After they looked in the mirror, Renalda, Delores, and Barbie grew even more despondent and resigned themselves to their lives and began to live vicariously through Cinder’s exploits.

 Meanwhile, all was going well with Cinder and momma and dad. Cinder on her way to being the next teenage sensation, another Wilma Wyoming, until Prince Harvey came to town.

For months the papers had been playing his visit up - Crown prince to visit former colony, prince here to make amends, prince wants to improve relations. It was rumored high and low that he was also looking for a bride, and that the lovely damsel who could slide her foot into the royal glass slipper would be his chosen one. (The legendary glass slipper once belonged to Queen Guinevere, whose small delicate feet were the toast of her time.)

Oh, the dilemma mamma sank into. Should she give up a chance for Hollywood and have Cinder marry the prince? After all, his throne was secure and there would be places for all of them in the 203 bedroom palace, and his income was pretty good, but Cinder stood a chance of making even more. Fame and glory was waiting for her, and to be honest, mom had always wanted to be an agent.

Alas a prince and his slipper were worth more than a chance at Hollywood. Momma sent him Cinder’s modeling portfolio. A week later, a royal messenger arrived saying that Prince Harvey would land in the good old USA in a week and that he would drop by two hours after his plane touched the old tarmac.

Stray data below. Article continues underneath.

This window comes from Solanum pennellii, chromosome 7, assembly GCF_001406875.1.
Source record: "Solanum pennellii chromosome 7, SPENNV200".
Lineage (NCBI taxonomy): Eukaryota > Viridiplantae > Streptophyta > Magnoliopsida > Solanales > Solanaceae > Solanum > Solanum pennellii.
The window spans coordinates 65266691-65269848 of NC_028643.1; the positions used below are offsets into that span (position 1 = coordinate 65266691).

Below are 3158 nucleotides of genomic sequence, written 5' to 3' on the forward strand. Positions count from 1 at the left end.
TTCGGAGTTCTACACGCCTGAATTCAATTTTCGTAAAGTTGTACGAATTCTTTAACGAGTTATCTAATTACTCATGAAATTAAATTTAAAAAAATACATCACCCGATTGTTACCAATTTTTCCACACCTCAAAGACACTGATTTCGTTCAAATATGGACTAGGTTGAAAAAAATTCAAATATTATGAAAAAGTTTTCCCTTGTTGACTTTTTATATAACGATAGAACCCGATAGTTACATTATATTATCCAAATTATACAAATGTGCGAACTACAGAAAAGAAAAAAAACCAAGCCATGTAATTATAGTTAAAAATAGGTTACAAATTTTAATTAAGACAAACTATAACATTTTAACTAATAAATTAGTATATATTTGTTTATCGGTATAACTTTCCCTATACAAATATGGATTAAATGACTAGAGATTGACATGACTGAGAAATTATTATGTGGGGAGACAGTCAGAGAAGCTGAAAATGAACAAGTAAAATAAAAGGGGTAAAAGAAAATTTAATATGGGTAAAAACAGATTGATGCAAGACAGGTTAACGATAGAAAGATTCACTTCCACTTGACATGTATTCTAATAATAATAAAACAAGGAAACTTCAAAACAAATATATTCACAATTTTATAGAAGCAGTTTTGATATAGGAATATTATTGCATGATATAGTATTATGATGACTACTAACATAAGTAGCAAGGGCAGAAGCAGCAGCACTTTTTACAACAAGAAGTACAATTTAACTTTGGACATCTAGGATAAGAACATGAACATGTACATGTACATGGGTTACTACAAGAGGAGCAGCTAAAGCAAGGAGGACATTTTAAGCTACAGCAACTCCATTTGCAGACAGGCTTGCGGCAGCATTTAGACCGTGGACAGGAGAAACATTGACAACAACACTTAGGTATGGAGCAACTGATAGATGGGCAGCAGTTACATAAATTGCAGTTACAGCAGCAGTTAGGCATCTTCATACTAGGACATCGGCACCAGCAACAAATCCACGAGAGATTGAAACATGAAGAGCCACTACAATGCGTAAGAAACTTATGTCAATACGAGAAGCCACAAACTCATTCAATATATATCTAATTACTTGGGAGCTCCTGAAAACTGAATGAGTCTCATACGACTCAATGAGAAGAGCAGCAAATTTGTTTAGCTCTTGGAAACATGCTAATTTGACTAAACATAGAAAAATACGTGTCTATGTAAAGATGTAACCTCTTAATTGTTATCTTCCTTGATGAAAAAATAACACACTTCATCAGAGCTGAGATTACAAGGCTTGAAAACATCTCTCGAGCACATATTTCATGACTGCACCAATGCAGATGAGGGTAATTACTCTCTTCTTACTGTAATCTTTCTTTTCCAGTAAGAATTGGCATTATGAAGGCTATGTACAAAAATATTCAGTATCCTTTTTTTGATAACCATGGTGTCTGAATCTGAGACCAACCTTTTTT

Momma took charge immediately, as if she never did. For a week , she coached the girls on proper etiquette for royalty and how to serve the snacks they would prepare and how to curtsey properly. Even Daddy agreed to sober up for the big day.

At last the day arrived, and Momma ordered a hot bath with the best and soothing oils for Cinder. All her finery was laid out, and Barbie and Renalda and Delores helped with her hair and applied her makeup and then in the distance they heard the sound of trumpets.

Excerpted from "Frisky Fairy Tales I (Volume 1)" by Mr. Clyde Roger Hedges. Copyright © 2012 by Mr. Clyde Roger Hedges. Excerpted by permission. All rights reserved. No part of this excerpt may be reproduced or reprinted without permission in writing from the publisher. Excerpts are provided solely for the personal use of visitors to this web site.
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Author Profile

Mr. Clyde Roger Hedges

Mr. Clyde Roger Hedges

I was born and raised in Evansville, Indiana. After high school, I entered the army and served from 1965 - 1969. After mustering out, I attended and graduated from Fitchburg State Teachers College and received a degree in secondary education with an emphasis in history and English. My wife and daughters and I eventually settled in Las Vegas, Nevada and taught there until retiring in 2000. Now we live in Reno, Nevada near our daughter Kelly and grandson Carrick and our son-in-law, John, who is not the black sheep of the family. Our daughter Stacy lives and teaches in the Boston area. I've writeen fourteen novels and two collections of short stories. I'm only now beginning to promote my work. Look for more promotions in the future.

View full Profile of Mr. Clyde Roger Hedges